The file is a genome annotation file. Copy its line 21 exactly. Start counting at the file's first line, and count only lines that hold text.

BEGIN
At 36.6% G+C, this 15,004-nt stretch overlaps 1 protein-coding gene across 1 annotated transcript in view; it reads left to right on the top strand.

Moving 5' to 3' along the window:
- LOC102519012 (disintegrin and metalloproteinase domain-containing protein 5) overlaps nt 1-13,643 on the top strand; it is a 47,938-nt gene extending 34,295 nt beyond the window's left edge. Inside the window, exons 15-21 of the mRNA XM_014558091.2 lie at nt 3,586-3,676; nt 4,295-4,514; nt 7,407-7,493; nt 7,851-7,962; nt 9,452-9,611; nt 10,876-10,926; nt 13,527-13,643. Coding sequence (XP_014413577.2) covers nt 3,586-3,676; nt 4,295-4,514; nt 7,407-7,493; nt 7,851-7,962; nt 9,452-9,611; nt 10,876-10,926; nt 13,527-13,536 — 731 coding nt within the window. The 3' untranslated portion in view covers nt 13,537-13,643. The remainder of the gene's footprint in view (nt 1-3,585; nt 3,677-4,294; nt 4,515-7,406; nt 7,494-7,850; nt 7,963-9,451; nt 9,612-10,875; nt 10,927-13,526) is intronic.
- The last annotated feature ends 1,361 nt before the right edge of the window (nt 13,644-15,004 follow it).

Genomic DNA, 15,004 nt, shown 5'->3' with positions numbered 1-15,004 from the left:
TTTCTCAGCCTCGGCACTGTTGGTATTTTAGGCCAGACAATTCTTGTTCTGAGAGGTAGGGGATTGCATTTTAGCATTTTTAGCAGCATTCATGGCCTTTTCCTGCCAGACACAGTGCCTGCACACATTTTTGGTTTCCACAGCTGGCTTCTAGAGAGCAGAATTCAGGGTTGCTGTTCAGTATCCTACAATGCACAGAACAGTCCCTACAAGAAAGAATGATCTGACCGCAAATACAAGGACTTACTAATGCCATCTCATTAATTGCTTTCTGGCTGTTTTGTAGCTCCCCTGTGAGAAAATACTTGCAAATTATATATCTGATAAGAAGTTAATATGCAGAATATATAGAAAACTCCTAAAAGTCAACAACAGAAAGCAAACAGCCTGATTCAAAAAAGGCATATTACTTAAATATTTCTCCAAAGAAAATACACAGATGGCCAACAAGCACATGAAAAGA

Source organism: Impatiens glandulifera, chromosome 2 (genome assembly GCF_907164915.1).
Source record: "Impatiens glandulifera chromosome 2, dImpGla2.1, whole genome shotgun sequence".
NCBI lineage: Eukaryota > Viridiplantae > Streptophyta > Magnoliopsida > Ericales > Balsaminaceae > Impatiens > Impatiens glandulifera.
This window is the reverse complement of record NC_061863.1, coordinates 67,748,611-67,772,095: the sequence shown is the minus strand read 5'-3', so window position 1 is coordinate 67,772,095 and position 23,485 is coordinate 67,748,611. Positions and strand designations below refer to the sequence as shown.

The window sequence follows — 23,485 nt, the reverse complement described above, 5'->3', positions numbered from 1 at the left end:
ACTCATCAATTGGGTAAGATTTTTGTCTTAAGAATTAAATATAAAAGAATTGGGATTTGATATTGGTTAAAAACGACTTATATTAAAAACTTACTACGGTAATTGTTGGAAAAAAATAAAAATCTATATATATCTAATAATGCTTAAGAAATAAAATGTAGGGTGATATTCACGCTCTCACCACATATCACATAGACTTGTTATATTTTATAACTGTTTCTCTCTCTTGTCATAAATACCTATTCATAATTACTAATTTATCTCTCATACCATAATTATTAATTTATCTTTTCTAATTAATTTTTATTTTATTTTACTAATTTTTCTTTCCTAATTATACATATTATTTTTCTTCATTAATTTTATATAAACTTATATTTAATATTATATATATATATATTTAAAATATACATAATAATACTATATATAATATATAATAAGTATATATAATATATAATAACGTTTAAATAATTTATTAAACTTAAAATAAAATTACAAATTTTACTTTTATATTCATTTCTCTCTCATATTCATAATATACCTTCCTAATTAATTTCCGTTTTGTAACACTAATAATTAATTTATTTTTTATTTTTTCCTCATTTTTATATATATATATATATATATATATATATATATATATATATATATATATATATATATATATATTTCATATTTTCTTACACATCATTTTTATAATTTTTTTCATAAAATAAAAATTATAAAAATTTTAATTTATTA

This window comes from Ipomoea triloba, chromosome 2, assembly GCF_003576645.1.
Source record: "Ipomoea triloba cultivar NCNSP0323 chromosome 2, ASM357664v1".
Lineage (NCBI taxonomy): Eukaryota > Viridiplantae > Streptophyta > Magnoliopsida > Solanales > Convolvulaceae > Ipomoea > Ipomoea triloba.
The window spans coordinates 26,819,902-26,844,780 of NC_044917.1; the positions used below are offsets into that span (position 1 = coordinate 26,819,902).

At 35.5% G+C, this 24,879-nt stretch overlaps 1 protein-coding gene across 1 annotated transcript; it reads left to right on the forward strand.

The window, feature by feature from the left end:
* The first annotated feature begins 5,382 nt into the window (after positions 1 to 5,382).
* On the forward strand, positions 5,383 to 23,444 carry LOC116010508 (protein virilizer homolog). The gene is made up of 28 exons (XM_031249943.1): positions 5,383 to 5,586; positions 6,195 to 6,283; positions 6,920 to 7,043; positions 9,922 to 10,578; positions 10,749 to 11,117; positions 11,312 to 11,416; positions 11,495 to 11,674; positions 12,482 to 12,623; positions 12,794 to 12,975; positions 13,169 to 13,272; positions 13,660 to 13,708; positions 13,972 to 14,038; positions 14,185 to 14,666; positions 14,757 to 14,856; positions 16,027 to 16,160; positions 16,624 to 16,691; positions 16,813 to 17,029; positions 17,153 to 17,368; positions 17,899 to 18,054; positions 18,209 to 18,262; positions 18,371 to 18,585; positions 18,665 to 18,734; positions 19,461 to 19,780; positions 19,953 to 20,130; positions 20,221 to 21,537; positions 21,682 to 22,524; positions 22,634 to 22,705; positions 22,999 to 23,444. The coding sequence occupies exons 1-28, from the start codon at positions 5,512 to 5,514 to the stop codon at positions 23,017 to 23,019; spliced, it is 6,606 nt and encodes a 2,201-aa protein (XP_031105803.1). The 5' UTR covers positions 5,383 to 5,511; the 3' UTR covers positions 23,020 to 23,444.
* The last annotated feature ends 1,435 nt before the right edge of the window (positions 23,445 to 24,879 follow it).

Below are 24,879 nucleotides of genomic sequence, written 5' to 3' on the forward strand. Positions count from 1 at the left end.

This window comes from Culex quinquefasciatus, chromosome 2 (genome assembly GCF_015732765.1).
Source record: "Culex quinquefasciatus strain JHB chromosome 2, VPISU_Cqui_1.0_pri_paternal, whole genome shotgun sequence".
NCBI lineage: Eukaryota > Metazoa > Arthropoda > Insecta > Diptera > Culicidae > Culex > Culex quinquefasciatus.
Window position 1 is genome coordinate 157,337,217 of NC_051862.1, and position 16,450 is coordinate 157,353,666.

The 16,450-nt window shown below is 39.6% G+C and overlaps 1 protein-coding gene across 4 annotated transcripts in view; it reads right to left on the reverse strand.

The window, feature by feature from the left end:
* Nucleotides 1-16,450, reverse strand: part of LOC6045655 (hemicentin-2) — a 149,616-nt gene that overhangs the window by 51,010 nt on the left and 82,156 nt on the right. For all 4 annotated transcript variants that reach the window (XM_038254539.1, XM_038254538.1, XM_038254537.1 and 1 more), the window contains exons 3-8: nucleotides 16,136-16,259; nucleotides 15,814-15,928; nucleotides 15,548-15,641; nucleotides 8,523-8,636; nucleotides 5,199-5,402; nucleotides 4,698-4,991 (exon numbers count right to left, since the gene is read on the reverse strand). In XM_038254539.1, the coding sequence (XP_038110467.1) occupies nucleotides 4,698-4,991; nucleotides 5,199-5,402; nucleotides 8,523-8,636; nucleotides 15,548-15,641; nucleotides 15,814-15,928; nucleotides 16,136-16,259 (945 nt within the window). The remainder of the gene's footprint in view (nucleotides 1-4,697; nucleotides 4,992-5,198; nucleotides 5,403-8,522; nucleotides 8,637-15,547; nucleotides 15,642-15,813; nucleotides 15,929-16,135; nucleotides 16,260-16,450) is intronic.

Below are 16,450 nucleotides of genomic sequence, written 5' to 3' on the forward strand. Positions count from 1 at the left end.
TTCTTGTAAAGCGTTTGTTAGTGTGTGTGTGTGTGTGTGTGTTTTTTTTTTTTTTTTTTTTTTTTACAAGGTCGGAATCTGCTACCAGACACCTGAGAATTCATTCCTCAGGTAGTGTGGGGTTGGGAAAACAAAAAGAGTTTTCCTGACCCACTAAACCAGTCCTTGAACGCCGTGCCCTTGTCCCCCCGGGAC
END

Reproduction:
* The last annotated feature ends 1,435 nt before the right edge of the window (positions 23,445 to 24,879 follow it).